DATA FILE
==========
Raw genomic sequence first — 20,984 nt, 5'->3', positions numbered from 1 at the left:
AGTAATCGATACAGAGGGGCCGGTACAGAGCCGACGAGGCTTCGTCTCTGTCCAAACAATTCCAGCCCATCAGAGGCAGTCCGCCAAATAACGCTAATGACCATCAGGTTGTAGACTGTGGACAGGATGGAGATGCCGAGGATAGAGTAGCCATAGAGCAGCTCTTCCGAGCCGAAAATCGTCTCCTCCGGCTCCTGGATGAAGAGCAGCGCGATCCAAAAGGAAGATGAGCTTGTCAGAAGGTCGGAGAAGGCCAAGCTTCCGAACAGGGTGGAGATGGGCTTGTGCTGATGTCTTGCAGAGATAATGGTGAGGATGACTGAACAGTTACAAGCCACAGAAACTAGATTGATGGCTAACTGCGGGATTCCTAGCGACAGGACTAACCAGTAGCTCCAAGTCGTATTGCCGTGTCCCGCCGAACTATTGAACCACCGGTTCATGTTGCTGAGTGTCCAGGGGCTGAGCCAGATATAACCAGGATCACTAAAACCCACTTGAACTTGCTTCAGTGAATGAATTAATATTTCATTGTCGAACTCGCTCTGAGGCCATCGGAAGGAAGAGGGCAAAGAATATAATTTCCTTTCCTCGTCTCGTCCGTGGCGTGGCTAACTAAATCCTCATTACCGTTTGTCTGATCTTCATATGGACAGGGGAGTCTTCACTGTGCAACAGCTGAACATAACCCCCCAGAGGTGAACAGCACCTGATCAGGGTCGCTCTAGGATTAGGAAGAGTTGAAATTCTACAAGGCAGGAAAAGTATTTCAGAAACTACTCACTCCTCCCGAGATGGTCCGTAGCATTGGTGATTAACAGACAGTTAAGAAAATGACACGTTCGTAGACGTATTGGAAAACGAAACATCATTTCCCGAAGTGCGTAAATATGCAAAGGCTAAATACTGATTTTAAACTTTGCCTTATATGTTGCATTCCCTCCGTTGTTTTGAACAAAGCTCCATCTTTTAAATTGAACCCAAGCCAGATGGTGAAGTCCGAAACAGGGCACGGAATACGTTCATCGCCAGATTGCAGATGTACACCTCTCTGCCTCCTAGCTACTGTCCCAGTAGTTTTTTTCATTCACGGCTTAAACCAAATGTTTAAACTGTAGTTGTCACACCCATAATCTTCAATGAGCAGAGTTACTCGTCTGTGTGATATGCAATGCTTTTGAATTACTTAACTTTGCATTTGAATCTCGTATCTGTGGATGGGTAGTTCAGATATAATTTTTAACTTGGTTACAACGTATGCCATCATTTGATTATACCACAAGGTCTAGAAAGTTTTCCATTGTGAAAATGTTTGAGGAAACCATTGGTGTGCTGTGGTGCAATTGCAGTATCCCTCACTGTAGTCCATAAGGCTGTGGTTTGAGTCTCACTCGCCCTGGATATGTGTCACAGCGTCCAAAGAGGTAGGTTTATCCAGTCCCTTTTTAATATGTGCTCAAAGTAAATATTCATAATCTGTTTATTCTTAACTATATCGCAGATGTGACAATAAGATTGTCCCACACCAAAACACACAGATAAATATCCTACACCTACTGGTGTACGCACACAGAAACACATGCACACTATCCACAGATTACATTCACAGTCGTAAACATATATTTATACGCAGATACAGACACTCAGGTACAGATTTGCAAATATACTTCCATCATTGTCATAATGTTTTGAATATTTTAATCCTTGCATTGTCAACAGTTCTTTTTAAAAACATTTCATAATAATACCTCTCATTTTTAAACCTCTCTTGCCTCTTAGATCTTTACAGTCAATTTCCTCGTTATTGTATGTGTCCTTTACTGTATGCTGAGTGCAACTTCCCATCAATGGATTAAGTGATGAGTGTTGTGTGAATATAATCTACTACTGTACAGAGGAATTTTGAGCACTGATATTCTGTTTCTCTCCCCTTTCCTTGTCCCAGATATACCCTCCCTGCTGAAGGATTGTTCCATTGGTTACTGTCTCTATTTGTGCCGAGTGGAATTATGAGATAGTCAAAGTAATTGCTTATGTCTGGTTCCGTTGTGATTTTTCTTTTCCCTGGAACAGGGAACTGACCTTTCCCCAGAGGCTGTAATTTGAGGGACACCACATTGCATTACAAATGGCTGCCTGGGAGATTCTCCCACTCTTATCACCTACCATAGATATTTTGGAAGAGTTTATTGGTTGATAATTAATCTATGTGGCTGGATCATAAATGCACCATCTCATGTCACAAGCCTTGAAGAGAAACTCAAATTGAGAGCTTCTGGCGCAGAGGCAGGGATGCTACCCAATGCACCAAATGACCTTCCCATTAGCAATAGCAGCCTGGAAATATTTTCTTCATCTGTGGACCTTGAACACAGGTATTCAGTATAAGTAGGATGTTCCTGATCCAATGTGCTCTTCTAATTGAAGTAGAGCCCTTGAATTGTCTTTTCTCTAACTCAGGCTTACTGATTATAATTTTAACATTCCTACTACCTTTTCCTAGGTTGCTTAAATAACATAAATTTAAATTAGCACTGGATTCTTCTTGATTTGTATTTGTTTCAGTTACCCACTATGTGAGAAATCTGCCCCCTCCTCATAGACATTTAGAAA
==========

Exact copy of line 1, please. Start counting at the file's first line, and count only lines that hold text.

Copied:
Raw genomic sequence first — 20,984 nt, 5'->3', positions numbered from 1 at the left: